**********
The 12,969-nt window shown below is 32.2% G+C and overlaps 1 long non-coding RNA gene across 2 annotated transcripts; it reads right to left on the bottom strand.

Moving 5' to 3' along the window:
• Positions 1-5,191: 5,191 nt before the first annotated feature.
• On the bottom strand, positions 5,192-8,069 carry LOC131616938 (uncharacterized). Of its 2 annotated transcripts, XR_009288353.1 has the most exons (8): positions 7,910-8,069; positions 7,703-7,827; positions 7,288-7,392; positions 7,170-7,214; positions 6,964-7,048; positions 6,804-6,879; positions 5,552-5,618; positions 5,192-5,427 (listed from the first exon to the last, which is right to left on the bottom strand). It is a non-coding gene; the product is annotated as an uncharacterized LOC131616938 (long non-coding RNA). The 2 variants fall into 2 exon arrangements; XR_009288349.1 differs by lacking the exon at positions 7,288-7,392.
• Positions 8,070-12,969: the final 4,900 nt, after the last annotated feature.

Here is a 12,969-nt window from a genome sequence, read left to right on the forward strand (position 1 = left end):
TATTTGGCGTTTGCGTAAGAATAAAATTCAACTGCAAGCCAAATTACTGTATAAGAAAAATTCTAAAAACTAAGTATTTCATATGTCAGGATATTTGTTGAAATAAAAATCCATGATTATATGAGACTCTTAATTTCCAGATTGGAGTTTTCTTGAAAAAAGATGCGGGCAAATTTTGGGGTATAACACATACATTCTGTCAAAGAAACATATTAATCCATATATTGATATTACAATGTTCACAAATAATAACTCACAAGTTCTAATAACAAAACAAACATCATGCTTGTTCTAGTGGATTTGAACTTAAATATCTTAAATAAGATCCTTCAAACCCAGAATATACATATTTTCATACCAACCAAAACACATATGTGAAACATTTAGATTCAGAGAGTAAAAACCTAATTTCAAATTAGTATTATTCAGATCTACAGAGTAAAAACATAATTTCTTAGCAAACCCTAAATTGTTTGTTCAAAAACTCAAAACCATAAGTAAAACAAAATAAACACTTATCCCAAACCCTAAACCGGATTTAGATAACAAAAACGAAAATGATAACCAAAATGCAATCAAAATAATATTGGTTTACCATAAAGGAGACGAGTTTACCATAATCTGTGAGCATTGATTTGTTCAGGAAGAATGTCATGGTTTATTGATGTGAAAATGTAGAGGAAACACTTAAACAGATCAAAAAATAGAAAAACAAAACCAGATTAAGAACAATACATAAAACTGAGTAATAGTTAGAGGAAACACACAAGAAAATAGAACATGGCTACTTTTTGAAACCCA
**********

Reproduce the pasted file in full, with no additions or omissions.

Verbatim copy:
The 12,969-nt window shown below is 32.2% G+C and overlaps 1 long non-coding RNA gene across 2 annotated transcripts; it reads right to left on the bottom strand.

Moving 5' to 3' along the window:
• Positions 1-5,191: 5,191 nt before the first annotated feature.
• On the bottom strand, positions 5,192-8,069 carry LOC131616938 (uncharacterized). Of its 2 annotated transcripts, XR_009288353.1 has the most exons (8): positions 7,910-8,069; positions 7,703-7,827; positions 7,288-7,392; positions 7,170-7,214; positions 6,964-7,048; positions 6,804-6,879; positions 5,552-5,618; positions 5,192-5,427 (listed from the first exon to the last, which is right to left on the bottom strand). It is a non-coding gene; the product is annotated as an uncharacterized LOC131616938 (long non-coding RNA). The 2 variants fall into 2 exon arrangements; XR_009288349.1 differs by lacking the exon at positions 7,288-7,392.
• Positions 8,070-12,969: the final 4,900 nt, after the last annotated feature.

Here is a 12,969-nt window from a genome sequence, read left to right on the forward strand (position 1 = left end):
TATTTGGCGTTTGCGTAAGAATAAAATTCAACTGCAAGCCAAATTACTGTATAAGAAAAATTCTAAAAACTAAGTATTTCATATGTCAGGATATTTGTTGAAATAAAAATCCATGATTATATGAGACTCTTAATTTCCAGATTGGAGTTTTCTTGAAAAAAGATGCGGGCAAATTTTGGGGTATAACACATACATTCTGTCAAAGAAACATATTAATCCATATATTGATATTACAATGTTCACAAATAATAACTCACAAGTTCTAATAACAAAACAAACATCATGCTTGTTCTAGTGGATTTGAACTTAAATATCTTAAATAAGATCCTTCAAACCCAGAATATACATATTTTCATACCAACCAAAACACATATGTGAAACATTTAGATTCAGAGAGTAAAAACCTAATTTCAAATTAGTATTATTCAGATCTACAGAGTAAAAACATAATTTCTTAGCAAACCCTAAATTGTTTGTTCAAAAACTCAAAACCATAAGTAAAACAAAATAAACACTTATCCCAAACCCTAAACCGGATTTAGATAACAAAAACGAAAATGATAACCAAAATGCAATCAAAATAATATTGGTTTACCATAAAGGAGACGAGTTTACCATAATCTGTGAGCATTGATTTGTTCAGGAAGAATGTCATGGTTTATTGATGTGAAAATGTAGAGGAAACACTTAAACAGATCAAAAAATAGAAAAACAAAACCAGATTAAGAACAATACATAAAACTGAGTAATAGTTAGAGGAAACACACAAGAAAATAGAACATGGCTACTTTTTGAAACCCA